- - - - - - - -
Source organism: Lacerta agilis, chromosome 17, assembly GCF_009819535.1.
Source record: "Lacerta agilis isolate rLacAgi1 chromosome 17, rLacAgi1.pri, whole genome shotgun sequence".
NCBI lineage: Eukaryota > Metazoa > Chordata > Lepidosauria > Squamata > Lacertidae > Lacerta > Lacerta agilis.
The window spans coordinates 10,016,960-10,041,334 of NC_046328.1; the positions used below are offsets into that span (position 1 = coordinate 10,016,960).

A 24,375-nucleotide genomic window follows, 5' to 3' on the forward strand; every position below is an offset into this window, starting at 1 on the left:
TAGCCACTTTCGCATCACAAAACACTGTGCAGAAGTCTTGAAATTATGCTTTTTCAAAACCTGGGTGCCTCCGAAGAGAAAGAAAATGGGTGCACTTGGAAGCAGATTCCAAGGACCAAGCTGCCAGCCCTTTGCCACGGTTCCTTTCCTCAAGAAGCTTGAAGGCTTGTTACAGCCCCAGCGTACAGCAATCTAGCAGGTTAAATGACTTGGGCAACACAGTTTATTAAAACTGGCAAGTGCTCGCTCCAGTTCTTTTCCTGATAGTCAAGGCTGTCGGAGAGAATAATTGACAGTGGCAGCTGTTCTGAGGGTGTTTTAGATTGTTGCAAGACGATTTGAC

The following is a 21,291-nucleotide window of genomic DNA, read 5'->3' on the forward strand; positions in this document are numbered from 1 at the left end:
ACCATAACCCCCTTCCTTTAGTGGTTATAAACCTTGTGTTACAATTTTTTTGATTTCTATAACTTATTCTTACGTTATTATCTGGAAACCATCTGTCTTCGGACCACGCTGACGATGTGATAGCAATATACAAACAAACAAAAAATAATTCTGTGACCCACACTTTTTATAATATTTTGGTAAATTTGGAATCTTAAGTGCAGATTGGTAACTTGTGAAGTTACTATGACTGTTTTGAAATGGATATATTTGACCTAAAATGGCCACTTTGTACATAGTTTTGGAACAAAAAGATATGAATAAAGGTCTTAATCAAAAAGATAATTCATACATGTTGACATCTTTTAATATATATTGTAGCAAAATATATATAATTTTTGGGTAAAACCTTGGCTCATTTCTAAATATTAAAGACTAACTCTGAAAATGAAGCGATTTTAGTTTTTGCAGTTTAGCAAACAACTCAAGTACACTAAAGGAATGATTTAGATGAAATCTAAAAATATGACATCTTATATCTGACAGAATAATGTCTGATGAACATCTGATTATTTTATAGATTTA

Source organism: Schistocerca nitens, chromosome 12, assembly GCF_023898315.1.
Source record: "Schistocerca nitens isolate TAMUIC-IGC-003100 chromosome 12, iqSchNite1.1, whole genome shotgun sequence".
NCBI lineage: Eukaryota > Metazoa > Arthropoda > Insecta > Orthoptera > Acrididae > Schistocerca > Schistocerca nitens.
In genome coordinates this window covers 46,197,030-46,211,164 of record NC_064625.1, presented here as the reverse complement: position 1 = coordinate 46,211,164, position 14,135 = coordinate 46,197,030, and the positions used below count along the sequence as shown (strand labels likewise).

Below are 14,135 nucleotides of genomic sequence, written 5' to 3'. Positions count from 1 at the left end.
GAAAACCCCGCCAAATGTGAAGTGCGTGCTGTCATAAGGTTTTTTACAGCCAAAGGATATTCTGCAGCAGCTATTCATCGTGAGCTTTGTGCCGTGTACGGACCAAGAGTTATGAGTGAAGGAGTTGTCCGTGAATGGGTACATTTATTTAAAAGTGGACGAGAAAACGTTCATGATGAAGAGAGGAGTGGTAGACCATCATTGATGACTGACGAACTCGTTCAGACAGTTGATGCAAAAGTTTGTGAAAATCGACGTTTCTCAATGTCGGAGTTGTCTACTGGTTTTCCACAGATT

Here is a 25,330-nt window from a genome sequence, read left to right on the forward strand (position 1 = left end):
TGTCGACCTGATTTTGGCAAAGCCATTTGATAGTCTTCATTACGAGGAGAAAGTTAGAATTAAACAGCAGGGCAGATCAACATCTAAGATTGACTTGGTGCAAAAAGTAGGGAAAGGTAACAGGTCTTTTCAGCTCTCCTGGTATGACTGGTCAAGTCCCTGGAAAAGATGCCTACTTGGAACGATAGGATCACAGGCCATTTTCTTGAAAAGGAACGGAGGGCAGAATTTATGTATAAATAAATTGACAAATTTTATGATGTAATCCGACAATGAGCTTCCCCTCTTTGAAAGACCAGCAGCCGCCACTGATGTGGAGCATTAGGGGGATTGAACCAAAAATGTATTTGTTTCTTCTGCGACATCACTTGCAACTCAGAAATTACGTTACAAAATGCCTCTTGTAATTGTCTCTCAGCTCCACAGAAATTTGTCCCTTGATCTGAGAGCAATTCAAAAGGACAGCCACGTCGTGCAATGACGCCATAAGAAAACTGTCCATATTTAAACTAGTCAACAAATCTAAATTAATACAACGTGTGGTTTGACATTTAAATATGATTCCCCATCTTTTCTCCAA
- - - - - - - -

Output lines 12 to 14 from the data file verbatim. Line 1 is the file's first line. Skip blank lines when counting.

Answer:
In genome coordinates this window covers 46,197,030-46,211,164 of record NC_064625.1, presented here as the reverse complement: position 1 = coordinate 46,211,164, position 14,135 = coordinate 46,197,030, and the positions used below count along the sequence as shown (strand labels likewise).

Below are 14,135 nucleotides of genomic sequence, written 5' to 3'. Positions count from 1 at the left end.
GAAAACCCCGCCAAATGTGAAGTGCGTGCTGTCATAAGGTTTTTTACAGCCAAAGGATATTCTGCAGCAGCTATTCATCGTGAGCTTTGTGCCGTGTACGGACCAAGAGTTATGAGTGAAGGAGTTGTCCGTGAATGGGTACATTTATTTAAAAGTGGACGAGAAAACGTTCATGATGAAGAGAGGAGTGGTAGACCATCATTGATGACTGACGAACTCGTTCAGACAGTTGATGCAAAAGTTTGTGAAAATCGACGTTTCTCAATGTCGGAGTTGTCTACTGGTTTTCCACAGATT